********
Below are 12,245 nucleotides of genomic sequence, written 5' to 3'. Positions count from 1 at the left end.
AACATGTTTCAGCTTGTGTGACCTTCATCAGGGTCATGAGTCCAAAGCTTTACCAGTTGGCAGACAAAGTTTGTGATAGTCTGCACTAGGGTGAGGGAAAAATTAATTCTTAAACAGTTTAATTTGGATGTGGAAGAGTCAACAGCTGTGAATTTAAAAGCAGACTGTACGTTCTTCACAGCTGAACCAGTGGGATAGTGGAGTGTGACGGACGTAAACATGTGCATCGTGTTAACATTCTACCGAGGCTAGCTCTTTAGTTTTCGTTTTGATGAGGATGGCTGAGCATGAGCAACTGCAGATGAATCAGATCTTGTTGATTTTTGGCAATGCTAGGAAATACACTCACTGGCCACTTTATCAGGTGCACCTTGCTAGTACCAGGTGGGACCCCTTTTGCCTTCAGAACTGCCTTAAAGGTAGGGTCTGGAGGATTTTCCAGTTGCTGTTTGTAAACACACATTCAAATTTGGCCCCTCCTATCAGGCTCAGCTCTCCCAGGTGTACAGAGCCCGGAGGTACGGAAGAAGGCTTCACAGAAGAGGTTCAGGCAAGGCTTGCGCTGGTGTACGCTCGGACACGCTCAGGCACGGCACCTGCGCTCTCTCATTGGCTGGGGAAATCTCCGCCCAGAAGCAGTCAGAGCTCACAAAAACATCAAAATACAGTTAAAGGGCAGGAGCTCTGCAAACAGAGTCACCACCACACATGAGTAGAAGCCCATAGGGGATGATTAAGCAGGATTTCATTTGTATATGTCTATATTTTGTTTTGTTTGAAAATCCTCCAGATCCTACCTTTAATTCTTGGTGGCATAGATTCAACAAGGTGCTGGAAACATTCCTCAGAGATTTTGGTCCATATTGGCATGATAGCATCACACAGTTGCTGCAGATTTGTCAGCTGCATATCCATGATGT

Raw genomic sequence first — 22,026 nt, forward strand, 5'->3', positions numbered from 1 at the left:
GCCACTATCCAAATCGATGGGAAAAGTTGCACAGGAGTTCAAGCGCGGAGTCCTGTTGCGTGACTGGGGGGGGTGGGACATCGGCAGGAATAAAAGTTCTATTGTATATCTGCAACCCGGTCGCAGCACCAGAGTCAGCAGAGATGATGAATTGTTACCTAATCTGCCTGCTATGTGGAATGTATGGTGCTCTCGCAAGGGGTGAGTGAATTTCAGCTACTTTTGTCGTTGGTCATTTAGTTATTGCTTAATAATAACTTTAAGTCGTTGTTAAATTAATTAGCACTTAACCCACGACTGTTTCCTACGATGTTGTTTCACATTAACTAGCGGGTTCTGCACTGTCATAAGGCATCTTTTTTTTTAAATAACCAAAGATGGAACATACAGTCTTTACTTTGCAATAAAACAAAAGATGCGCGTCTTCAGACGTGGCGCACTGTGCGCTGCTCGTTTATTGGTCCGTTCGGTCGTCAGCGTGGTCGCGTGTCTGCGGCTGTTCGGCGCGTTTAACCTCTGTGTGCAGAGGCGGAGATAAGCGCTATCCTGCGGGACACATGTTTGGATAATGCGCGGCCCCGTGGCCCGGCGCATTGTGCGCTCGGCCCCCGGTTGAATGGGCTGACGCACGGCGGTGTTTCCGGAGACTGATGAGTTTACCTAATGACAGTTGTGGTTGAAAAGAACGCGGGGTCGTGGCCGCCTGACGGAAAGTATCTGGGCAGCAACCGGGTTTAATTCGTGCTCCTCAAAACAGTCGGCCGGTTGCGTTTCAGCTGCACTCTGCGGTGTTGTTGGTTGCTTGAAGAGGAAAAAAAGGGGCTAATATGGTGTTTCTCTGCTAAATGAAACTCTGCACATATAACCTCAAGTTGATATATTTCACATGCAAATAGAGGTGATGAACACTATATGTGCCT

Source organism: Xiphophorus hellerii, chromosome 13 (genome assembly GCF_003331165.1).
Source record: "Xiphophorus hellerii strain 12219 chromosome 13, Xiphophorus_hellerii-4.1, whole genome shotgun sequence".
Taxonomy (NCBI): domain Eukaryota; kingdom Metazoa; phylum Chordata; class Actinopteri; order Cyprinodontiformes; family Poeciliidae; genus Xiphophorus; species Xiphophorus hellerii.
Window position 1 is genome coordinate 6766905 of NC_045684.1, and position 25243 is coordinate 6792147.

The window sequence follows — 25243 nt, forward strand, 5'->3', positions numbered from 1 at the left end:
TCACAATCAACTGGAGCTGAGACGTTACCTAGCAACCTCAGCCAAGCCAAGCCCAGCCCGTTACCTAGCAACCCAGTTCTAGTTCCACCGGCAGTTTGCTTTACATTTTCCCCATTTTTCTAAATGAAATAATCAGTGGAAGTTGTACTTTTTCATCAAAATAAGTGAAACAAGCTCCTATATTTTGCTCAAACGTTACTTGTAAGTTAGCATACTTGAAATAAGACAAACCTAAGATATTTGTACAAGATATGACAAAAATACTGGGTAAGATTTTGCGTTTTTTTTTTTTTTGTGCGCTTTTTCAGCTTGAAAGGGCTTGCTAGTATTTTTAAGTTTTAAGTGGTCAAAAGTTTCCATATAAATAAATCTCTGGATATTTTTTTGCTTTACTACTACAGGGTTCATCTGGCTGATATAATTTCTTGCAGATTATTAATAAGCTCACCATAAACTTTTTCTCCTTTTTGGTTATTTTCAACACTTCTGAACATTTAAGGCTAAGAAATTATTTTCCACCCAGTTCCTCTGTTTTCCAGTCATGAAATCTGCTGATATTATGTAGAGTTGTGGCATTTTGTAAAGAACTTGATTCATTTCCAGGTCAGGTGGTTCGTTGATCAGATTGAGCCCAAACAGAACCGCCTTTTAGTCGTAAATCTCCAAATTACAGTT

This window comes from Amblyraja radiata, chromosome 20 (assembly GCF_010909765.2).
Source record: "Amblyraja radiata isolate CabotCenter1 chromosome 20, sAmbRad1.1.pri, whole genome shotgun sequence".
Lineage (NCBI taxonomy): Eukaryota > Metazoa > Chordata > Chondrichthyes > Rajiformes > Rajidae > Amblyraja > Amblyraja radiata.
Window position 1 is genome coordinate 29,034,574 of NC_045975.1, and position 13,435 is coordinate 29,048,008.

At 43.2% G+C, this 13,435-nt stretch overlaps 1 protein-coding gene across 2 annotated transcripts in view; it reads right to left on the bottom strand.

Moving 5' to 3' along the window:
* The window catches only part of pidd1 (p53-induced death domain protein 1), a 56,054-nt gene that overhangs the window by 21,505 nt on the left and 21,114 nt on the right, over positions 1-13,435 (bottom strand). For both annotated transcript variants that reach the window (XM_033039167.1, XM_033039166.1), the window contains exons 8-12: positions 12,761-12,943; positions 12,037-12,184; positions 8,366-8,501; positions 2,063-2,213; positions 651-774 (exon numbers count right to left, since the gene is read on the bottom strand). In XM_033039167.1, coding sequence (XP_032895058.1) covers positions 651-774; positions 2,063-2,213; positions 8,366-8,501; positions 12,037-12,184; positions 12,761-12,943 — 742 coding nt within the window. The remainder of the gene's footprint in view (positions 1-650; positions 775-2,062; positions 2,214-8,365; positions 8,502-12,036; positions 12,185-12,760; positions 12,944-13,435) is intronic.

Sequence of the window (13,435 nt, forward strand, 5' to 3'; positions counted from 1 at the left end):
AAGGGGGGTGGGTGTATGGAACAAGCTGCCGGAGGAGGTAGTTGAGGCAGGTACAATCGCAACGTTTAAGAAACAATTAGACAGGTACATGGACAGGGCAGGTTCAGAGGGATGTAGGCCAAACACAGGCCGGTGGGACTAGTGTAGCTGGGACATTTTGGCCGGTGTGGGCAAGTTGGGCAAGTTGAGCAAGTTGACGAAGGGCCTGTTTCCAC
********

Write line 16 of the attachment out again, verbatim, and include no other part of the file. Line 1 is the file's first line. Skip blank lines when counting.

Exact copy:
Moving 5' to 3' along the window: